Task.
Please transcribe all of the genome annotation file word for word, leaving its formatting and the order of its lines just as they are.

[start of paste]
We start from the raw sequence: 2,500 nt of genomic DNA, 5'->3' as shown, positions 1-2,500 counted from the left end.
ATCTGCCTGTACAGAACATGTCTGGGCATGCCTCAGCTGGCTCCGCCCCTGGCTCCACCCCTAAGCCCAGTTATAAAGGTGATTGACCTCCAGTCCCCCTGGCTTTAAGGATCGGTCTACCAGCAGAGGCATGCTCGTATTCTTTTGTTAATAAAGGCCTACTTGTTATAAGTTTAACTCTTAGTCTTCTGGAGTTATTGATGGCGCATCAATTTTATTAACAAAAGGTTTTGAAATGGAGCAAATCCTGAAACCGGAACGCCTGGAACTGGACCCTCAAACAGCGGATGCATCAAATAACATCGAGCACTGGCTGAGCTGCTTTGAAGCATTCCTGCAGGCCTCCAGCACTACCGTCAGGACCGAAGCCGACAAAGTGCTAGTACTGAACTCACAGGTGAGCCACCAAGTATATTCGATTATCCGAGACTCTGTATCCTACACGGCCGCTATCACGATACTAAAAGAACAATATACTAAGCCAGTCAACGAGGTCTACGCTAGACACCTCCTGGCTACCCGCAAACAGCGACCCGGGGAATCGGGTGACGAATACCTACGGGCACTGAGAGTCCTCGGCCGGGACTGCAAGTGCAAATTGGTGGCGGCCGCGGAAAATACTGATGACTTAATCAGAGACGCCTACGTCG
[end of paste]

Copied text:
We start from the raw sequence: 2,500 nt of genomic DNA, 5'->3' as shown, positions 1-2,500 counted from the left end.
ATCTGCCTGTACAGAACATGTCTGGGCATGCCTCAGCTGGCTCCGCCCCTGGCTCCACCCCTAAGCCCAGTTATAAAGGTGATTGACCTCCAGTCCCCCTGGCTTTAAGGATCGGTCTACCAGCAGAGGCATGCTCGTATTCTTTTGTTAATAAAGGCCTACTTGTTATAAGTTTAACTCTTAGTCTTCTGGAGTTATTGATGGCGCATCAATTTTATTAACAAAAGGTTTTGAAATGGAGCAAATCCTGAAACCGGAACGCCTGGAACTGGACCCTCAAACAGCGGATGCATCAAATAACATCGAGCACTGGCTGAGCTGCTTTGAAGCATTCCTGCAGGCCTCCAGCACTACCGTCAGGACCGAAGCCGACAAAGTGCTAGTACTGAACTCACAGGTGAGCCACCAAGTATATTCGATTATCCGAGACTCTGTATCCTACACGGCCGCTATCACGATACTAAAAGAACAATATACTAAGCCAGTCAACGAGGTCTACGCTAGACACCTCCTGGCTACCCGCAAACAGCGACCCGGGGAATCGGGTGACGAATACCTACGGGCACTGAGAGTCCTCGGCCGGGACTGCAAGTGCAAATTGGTGGCGGCCGCGGAAAATACTGATGACTTAATCAGAGACGCCTACGTCG